The Moment I Understood Why American Healthcare Sucks So Much

French vs American healthcare

I’m almost scared to write this lest I jinx myself: I am uninsured. That’s right, folks—no healthcare. Zip. And because of these circumstances and a recent visit to the doctor’s office, I’ve come to discover one more big reason why French healthcare is so great…especially compared to the U.S.

After Olivier and I quit our jobs at the start of April, we were both off our employers’ healthcare plans—the first time, I think, I’ve EVER been without insurance. Clearly, I’m not a risk taker. The very next day, we had ourselves signed up for travel health insurance that would cover us for any big incidents over the following two months, while we were traveling in Southeast Asia.

As expected (or at least hoped), we didn’t need that insurance once on our trip. But, of course, as soon as our trip—and our travel insurance—was up, I realized I needed a trip to the doctor. Two days away from our return to New York, without, of course, health insurance, I realized medicine couldn’t wait. So I braced myself for the wait and then the bill and got the contact info for a pregnant friend’s trusted doc.

I got an appointment the same day with a new doctor

When I called, I anticipated the usual: being put on hold for half an hour, having to plead as a new patient for a couple minutes of the doctor’s time, getting told the first available appointment was in three weeks.

But that wasn’t at all how things went down. I got an appointment, virtually no questions asked, three hours later that very same day (granted in the middle of the afternoon…but good luck with that in NYC). When I arrived I was greeted—with a smile!—by a friendly assistant.

It was PAINLESS when I arrived at the office

While I worried that I didn’t bring any form of ID or, of course, insurance proof on me, I only needed to give the assistant my name and date of birth.

I waited for all of 10 minutes before the doctor was ready to see me. She ran through the usual health history, etc.—and wrote me a prescription. In less than half an hour, I was done.

A specialist doctor appointment without insurance cost WAY less than expected!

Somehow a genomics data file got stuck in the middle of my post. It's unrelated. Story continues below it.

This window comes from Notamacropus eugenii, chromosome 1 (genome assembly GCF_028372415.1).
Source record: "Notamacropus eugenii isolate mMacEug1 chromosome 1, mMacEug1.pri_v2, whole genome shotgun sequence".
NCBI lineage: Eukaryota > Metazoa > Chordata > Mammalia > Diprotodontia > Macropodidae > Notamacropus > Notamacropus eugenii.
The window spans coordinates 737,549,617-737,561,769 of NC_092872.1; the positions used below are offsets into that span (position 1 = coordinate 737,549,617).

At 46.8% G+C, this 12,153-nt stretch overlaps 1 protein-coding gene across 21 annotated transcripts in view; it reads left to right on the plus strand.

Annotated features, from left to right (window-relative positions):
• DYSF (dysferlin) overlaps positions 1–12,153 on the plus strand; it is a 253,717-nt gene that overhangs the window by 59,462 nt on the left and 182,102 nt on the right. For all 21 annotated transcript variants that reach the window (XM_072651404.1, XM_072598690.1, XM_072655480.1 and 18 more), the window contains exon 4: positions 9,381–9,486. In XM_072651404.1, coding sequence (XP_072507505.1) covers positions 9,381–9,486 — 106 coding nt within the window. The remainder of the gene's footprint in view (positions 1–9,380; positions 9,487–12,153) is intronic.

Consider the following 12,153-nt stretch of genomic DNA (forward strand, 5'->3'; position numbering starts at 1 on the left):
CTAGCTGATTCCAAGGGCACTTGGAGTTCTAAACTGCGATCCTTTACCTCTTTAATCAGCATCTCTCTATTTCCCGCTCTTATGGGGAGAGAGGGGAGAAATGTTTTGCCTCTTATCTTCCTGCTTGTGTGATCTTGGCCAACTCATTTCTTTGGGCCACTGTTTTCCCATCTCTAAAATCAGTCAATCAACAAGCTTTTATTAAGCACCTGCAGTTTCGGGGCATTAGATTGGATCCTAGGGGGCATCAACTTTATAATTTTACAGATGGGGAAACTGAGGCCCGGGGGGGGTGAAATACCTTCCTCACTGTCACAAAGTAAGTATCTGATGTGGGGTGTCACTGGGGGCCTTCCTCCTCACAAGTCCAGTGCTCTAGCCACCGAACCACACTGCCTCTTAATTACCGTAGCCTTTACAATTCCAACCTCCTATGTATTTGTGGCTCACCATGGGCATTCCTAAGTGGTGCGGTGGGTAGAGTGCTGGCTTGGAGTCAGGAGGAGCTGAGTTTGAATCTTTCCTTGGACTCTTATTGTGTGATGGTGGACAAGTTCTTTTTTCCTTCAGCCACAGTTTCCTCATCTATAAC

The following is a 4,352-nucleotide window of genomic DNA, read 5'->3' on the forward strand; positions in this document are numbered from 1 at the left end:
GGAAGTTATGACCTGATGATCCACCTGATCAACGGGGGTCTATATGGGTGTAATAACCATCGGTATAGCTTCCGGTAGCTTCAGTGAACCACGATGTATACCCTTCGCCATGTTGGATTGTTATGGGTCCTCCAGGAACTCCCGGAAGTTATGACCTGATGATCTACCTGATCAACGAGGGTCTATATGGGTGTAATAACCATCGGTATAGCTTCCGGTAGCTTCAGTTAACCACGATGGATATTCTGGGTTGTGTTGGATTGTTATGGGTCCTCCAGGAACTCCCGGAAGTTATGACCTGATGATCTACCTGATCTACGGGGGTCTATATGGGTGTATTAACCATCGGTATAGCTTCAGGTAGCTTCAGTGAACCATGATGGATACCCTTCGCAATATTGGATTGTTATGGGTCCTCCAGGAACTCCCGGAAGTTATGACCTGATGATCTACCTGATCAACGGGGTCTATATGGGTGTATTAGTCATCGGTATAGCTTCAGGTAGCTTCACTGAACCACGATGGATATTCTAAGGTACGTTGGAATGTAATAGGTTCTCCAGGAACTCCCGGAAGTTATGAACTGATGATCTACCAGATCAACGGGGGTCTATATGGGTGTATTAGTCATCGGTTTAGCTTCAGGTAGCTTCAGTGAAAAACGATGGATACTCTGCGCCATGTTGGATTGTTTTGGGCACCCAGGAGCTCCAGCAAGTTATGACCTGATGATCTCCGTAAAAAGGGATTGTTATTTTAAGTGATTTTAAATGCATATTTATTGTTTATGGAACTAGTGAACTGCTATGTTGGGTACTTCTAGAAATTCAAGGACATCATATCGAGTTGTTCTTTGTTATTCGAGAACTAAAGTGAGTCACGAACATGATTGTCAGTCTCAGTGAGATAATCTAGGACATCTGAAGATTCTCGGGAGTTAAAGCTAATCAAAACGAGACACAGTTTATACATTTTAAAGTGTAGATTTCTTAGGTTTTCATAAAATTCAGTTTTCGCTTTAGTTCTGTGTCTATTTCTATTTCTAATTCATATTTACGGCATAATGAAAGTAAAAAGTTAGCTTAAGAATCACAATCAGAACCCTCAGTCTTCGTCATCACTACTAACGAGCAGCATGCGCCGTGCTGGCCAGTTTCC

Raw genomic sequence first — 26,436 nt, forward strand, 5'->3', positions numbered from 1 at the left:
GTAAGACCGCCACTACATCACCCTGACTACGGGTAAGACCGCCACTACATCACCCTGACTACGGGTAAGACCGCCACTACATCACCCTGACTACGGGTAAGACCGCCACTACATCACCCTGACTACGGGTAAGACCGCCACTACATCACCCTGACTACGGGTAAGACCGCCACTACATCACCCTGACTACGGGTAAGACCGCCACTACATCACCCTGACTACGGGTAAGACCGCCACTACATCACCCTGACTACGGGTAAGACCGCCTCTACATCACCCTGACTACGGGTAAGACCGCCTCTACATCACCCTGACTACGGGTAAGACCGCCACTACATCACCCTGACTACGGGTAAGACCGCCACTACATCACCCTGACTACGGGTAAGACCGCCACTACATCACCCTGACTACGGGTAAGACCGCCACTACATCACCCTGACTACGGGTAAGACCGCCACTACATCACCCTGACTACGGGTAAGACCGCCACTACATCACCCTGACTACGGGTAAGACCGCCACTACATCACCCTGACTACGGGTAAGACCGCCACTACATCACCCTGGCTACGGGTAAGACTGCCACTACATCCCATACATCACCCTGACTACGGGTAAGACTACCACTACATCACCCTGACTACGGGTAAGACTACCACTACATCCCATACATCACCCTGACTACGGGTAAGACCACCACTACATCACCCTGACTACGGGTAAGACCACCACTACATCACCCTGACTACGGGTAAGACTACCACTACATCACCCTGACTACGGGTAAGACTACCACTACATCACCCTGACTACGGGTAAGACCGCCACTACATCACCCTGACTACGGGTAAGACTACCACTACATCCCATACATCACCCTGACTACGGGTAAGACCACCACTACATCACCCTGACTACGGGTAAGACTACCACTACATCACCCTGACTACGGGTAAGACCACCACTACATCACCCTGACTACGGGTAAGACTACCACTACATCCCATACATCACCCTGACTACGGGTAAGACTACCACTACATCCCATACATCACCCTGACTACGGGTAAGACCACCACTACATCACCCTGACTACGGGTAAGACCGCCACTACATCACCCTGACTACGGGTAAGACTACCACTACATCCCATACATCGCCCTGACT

But the real show-stopper: the cost of this appointment without insurance. 80€. Now I know 80€ is not cheap. But considering a similar appointment costs $37 just in insurance copays or somewhere in the range of $200 without insurance in the U.S., 80€ without insurance is a STEAL. The medication? 7€ at the pharmacy without insurance—WAIT WHAT?? Most antibiotics cost $100 in the US.

I know this was not a freak incident because it’s happened to me once before. When I was living and working in France 10 years ago, I had a very high fever and called SOS Medicins—French doctors who come to your home, usually within the hour. Same situation: They came within an hour, figured out why I was sick, wrote me a prescription. And charged me 10€ for that visit, even though I had yet to get my carte vitale (state-sponsored health insurance card). Now I realize that maybe they cut me a break on the price—but even at full cost, medicine in France sets you back a fraction of what it would in the United States.

Yet healthcare costs France less than in it does the U.S.

And yet, France seems to be doing just fine. In a 2000 report, the World Health Organization named the French healthcare system the best in the world for its availability and efficiency. And it doesn’t cost more than in the U.S.: According to the World Bank, as of 2014 the cost of healthcare in France is 11.5 percent of the GDP; in the U.S. it’s 17.1 percent; the cost of healthcare per person per year is $9,403 in the U.S….and $4,959 in France.

I’ve come to realize healthcare is actually a French value. A French friend who considers herself “right” politically (roughly equivalent to the U.S. left) told me there were three things she thinks every person has a right to: food, decent legal representation, and healthcare. While we in the U.S. have the first down (pretty much), the second covered (at least on paper—though as John Oliver has argued that legal council in the U.S. only works for the rich), our medicinal system is still lacking in a big way, even with the Affordable Care Act (though I still love you, Obama).

Because U.S. healthcare costs are inflated

Even with insurance—which, by the way, costs 6 to 8 percent of your salary in France vs. 23 percent in the U.S. — we still have a problem until the cost of medicine in the U.S. is reigned in.

American medicine is ridiculously expensive with costs rising faster than inflation, the prices driven up by bottom-line-driven hospitals and pharma companies.

Don’t get me wrong—I believe in capitalism…especially after a recent trip to Hanoi, communist capital of Vietnam. I just think that the market-driven solutions in the U.S. just aren’t working…and we could stand to learn a few things from France.

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